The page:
Below is the final segment of ‘The Mysterious Texture of Memory,’ a new short story—based, however, on my award-winning short memoir, the ‘Sweet Life.’
But the need to find out the meaning of the words in the film’s title remained. And so was the need to learn the name of the actress I’d fallen in love with on the roof that night. It would take some years, though, before I would find that out. Not before graduating from high school; not before serving in the army’s paratroops brigade (jumping was my thing, I concluded); not even after returning to the kibbutz and working for a year in its grapefruit orchards. Where it so happened that driving a tractor on the summer road one hot day, I heard an inner voice calling on me, instructing me to leave the kibbutz, conquer the world and find that woman.
My first stop was the big city of Tel Aviv. And it was there, in a small art-house cinema theater that I joined an all-night retrospective and discussion of Fellini’s films. Among them, of course, La Dolce Vita: The Sweet Life. Starring Marcello Mastroianni and Anita Ekberg.
I never met her at the end. I never made it big enough as a filmmaker. And though I’d made some films and had met some film stars, our roads had never intersected. And then she died. Just like my two friends, both of them dead now. And even though when I’d left the kibbutz—a backpack with some clothes on me, some change jingling in my pocket, the rhythm of the wheels beating the open road piercing my heart—I hadn’t heard yet of the saying about the world being a book, about the need to travel if one wants to read more than one page; innately, I knew what I had to do.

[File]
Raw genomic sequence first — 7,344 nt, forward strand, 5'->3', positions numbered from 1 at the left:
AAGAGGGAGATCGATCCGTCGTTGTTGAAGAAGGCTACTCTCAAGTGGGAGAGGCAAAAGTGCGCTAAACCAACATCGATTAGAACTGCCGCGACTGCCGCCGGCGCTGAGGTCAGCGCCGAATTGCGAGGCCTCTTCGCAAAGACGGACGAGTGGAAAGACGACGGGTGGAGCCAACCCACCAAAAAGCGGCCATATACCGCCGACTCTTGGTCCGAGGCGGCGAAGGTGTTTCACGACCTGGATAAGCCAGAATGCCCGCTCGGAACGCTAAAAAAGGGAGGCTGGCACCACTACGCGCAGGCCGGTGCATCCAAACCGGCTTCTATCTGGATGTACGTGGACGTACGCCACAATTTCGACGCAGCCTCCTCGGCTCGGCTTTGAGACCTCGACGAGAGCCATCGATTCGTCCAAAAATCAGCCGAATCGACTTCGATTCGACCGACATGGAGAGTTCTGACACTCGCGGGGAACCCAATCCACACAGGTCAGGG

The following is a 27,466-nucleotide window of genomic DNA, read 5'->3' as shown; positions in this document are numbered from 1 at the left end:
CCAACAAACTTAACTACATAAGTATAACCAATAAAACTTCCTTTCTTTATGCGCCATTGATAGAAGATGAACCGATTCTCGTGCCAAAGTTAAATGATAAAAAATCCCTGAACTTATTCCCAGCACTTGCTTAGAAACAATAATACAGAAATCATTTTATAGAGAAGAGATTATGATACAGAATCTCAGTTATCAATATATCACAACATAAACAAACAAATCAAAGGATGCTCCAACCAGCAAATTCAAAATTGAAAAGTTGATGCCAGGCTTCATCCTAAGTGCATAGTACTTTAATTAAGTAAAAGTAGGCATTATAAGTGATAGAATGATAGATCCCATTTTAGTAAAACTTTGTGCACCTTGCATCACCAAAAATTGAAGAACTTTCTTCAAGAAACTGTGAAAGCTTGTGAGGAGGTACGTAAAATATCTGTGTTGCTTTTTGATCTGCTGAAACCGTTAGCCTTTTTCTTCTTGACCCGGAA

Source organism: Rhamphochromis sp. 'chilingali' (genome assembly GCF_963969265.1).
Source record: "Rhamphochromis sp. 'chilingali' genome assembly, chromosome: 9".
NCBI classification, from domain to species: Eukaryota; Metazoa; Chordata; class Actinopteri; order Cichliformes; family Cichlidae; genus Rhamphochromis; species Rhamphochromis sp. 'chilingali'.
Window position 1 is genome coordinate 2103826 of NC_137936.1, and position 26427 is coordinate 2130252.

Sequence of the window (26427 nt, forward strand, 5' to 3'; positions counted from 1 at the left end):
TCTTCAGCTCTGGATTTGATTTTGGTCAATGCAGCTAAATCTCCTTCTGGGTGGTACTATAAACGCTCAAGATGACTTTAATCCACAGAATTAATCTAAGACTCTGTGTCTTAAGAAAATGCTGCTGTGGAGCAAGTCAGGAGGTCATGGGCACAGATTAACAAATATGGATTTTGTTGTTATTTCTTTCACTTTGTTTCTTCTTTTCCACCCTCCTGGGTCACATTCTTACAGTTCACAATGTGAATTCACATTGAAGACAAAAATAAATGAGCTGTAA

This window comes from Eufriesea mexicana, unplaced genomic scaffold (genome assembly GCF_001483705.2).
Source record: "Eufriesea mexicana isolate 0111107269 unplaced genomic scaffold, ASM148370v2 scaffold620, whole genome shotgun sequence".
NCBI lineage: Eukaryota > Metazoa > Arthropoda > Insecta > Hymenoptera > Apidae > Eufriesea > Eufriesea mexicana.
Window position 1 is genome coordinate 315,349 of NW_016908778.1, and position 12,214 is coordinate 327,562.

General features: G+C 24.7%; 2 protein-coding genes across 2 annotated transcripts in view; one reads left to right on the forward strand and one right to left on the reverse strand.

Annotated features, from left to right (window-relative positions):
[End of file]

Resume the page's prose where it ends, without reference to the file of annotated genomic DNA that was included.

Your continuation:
But now, as I keep staring bleary-eyed at the old picture of Anita Ekberg on my laptop’s home screen, I’m baffled still by the mysterious texture of memory. How it comes and how it goes. How hard it is sometimes to decipher its meaning. And yet, I’m thankful to her for tempting me to leave my birthplace. No regrets now, or almost none, in my old age. Because if life is but a fleeting moment, then that was my moment: Lying there on the roof under the bright stars, a sprinkler raining cold water on me, the people of my beloved village lying on the grass below while she—a woman of celluloid dreams—was having fun under the fountain.
So no regrets now, in my old age, for being tempted by her to leave my birthplace. Well… maybe some regrets. Especially on my walks by the river bank, where on the meandering horse trail, beneath my feet, I can still feel the ground of those narrow dirt paths of my home village. As if I never left.